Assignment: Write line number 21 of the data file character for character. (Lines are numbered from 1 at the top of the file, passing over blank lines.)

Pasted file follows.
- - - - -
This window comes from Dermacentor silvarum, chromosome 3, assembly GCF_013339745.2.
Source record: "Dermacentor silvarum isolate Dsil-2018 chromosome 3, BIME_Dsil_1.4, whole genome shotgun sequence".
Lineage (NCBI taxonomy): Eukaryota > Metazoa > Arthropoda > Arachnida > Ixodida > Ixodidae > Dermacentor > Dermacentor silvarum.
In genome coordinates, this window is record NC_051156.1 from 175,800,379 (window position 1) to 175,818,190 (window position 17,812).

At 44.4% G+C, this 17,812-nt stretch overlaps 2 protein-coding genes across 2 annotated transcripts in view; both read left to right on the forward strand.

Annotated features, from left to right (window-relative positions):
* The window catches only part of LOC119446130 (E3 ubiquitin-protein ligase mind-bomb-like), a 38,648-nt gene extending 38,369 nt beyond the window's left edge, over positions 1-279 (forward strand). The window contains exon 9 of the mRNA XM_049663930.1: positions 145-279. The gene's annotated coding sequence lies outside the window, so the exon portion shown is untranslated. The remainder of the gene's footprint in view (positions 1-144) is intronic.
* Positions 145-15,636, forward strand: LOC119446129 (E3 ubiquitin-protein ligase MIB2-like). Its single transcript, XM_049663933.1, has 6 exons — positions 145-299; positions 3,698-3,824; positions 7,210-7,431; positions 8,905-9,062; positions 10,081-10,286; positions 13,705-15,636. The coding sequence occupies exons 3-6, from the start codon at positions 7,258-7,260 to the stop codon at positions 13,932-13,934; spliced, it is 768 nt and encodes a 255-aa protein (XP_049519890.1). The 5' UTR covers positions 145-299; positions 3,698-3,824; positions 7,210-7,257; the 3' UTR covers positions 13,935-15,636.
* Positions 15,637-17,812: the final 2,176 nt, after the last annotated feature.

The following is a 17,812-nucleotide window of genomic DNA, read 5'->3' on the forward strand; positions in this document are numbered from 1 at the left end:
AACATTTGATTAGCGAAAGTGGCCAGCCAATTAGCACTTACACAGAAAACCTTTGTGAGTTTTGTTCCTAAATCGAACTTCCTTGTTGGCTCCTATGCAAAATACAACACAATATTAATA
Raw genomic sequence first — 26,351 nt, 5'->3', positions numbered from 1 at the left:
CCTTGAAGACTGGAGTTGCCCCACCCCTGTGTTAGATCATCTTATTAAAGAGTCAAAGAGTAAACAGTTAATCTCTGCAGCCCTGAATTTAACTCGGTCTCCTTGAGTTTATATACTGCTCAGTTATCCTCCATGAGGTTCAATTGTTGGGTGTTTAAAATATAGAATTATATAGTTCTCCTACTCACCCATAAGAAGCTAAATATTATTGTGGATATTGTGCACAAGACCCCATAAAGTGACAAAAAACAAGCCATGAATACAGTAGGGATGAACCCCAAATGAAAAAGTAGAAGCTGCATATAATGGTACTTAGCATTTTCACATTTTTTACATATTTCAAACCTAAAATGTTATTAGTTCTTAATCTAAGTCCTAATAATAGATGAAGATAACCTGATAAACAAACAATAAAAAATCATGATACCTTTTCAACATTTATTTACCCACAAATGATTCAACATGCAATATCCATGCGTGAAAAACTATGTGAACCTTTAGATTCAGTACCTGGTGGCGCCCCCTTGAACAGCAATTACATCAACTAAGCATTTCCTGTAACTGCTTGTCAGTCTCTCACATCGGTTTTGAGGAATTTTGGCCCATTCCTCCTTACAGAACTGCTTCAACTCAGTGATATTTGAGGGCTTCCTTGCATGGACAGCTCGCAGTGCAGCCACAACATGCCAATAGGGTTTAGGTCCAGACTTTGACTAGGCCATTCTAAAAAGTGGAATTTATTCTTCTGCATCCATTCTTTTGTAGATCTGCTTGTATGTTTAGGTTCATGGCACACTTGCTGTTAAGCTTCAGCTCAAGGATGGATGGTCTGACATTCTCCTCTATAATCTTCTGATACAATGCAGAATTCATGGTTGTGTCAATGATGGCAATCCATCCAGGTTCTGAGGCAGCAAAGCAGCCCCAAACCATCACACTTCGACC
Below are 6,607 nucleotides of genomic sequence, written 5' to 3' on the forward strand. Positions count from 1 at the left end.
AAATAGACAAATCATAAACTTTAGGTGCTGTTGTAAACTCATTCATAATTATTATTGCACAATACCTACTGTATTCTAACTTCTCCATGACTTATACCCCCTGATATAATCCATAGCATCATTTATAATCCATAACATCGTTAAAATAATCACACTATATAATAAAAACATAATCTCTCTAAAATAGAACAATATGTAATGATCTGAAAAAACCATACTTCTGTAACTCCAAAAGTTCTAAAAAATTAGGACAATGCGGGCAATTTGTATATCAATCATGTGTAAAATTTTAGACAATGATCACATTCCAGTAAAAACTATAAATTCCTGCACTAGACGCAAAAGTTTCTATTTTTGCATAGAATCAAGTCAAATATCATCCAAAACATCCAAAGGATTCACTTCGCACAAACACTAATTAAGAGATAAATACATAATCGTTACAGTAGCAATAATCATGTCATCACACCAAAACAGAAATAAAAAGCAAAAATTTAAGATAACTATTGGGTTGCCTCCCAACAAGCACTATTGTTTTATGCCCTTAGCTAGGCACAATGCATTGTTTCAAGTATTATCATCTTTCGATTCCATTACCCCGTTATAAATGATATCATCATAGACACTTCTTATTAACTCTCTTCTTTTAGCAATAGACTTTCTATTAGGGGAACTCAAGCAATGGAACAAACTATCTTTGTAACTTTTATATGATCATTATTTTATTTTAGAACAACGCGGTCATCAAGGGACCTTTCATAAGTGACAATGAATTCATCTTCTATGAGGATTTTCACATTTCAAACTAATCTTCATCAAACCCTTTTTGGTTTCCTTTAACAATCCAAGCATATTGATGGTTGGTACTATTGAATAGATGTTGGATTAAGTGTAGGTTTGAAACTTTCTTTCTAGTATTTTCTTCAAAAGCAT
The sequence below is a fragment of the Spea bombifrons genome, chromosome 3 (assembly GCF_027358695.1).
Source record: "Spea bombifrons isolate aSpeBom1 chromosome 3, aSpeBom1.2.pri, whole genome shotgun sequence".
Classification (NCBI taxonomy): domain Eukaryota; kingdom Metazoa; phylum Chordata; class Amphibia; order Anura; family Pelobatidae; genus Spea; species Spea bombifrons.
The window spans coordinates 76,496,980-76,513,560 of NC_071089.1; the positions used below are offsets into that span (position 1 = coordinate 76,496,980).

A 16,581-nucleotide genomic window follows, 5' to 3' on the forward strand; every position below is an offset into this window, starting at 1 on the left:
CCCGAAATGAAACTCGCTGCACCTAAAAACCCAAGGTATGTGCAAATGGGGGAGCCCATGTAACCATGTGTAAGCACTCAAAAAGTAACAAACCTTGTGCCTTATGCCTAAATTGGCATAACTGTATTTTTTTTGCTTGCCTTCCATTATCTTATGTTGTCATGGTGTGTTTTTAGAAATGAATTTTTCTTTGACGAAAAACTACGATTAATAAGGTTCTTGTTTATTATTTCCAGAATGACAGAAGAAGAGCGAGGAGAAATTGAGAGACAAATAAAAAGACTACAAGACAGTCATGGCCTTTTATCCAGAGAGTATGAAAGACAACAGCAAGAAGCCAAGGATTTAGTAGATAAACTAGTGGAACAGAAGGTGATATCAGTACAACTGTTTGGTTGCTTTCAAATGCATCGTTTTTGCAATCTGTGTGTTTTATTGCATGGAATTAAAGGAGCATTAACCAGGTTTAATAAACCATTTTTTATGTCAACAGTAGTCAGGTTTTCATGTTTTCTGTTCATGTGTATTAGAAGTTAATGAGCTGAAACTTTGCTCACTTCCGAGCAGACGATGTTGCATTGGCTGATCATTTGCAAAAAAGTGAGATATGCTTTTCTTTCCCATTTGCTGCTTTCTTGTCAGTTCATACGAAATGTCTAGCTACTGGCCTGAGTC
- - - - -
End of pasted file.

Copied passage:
CCCGAAATGAAACTCGCTGCACCTAAAAACCCAAGGTATGTGCAAATGGGGGAGCCCATGTAACCATGTGTAAGCACTCAAAAAGTAACAAACCTTGTGCCTTATGCCTAAATTGGCATAACTGTATTTTTTTTGCTTGCCTTCCATTATCTTATGTTGTCATGGTGTGTTTTTAGAAATGAATTTTTCTTTGACGAAAAACTACGATTAATAAGGTTCTTGTTTATTATTTCCAGAATGACAGAAGAAGAGCGAGGAGAAATTGAGAGACAAATAAAAAGACTACAAGACAGTCATGGCCTTTTATCCAGAGAGTATGAAAGACAACAGCAAGAAGCCAAGGATTTAGTAGATAAACTAGTGGAACAGAAGGTGATATCAGTACAACTGTTTGGTTGCTTTCAAATGCATCGTTTTTGCAATCTGTGTGTTTTATTGCATGGAATTAAAGGAGCATTAACCAGGTTTAATAAACCATTTTTTATGTCAACAGTAGTCAGGTTTTCATGTTTTCTGTTCATGTGTATTAGAAGTTAATGAGCTGAAACTTTGCTCACTTCCGAGCAGACGATGTTGCATTGGCTGATCATTTGCAAAAAAGTGAGATATGCTTTTCTTTCCCATTTGCTGCTTTCTTGTCAGTTCATACGAAATGTCTAGCTACTGGCCTGAGTC